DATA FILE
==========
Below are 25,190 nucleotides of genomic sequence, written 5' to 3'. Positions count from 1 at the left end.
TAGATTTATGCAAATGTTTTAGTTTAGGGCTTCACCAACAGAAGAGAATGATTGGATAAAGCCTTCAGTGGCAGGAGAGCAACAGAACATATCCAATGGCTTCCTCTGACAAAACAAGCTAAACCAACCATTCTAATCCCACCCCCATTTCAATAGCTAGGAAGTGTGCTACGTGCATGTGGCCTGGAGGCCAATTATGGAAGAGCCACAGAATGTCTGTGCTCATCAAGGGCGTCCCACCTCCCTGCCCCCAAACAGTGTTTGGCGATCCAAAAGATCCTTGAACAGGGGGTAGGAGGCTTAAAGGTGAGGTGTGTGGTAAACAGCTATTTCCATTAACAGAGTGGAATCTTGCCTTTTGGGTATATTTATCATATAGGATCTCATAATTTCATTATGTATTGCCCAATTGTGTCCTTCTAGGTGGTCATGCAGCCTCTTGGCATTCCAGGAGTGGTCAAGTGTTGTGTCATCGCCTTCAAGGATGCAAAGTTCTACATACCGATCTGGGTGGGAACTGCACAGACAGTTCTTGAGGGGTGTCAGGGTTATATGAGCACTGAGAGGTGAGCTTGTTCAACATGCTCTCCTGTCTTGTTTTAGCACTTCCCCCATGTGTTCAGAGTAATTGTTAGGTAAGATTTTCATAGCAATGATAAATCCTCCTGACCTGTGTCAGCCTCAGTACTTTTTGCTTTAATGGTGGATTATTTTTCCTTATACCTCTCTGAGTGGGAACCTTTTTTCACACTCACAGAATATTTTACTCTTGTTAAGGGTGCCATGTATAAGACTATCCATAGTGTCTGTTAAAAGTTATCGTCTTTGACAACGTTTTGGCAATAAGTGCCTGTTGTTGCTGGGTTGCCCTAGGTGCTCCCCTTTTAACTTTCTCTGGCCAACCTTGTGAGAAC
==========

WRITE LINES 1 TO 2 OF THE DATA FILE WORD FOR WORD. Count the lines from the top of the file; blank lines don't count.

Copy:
Below are 25,190 nucleotides of genomic sequence, written 5' to 3'. Positions count from 1 at the left end.
TAGATTTATGCAAATGTTTTAGTTTAGGGCTTCACCAACAGAAGAGAATGATTGGATAAAGCCTTCAGTGGCAGGAGAGCAACAGAACATATCCAATGGCTTCCTCTGACAAAACAAGCTAAACCAACCATTCTAATCCCACCCCCATTTCAATAGCTAGGAAGTGTGCTACGTGCATGTGGCCTGGAGGCCAATTATGGAAGAGCCACAGAATGTCTGTGCTCATCAAGGGCGTCCCACCTCCCTGCCCCCAAACAGTGTTTGGCGATCCAAAAGATCCTTGAACAGGGGGTAGGAGGCTTAAAGGTGAGGTGTGTGGTAAACAGCTATTTCCATTAACAGAGTGGAATCTTGCCTTTTGGGTATATTTATCATATAGGATCTCATAATTTCATTATGTATTGCCCAATTGTGTCCTTCTAGGTGGTCATGCAGCCTCTTGGCATTCCAGGAGTGGTCAAGTGTTGTGTCATCGCCTTCAAGGATGCAAAGTTCTACATACCGATCTGGGTGGGAACTGCACAGACAGTTCTTGAGGGGTGTCAGGGTTATATGAGCACTGAGAGGTGAGCTTGTTCAACATGCTCTCCTGTCTTGTTTTAGCACTTCCCCCATGTGTTCAGAGTAATTGTTAGGTAAGATTTTCATAGCAATGATAAATCCTCCTGACCTGTGTCAGCCTCAGTACTTTTTGCTTTAATGGTGGATTATTTTTCCTTATACCTCTCTGAGTGGGAACCTTTTTTCACACTCACAGAATATTTTACTCTTGTTAAGGGTGCCATGTATAAGACTATCCATAGTGTCTGTTAAAAGTTATCGTCTTTGACAACGTTTTGGCAATAAGTGCCTGTTGTTGCTGGGTTGCCCTAGGTGCTCCCCTTTTAACTTTCTCTGGCCAACCTTGTGAGAAC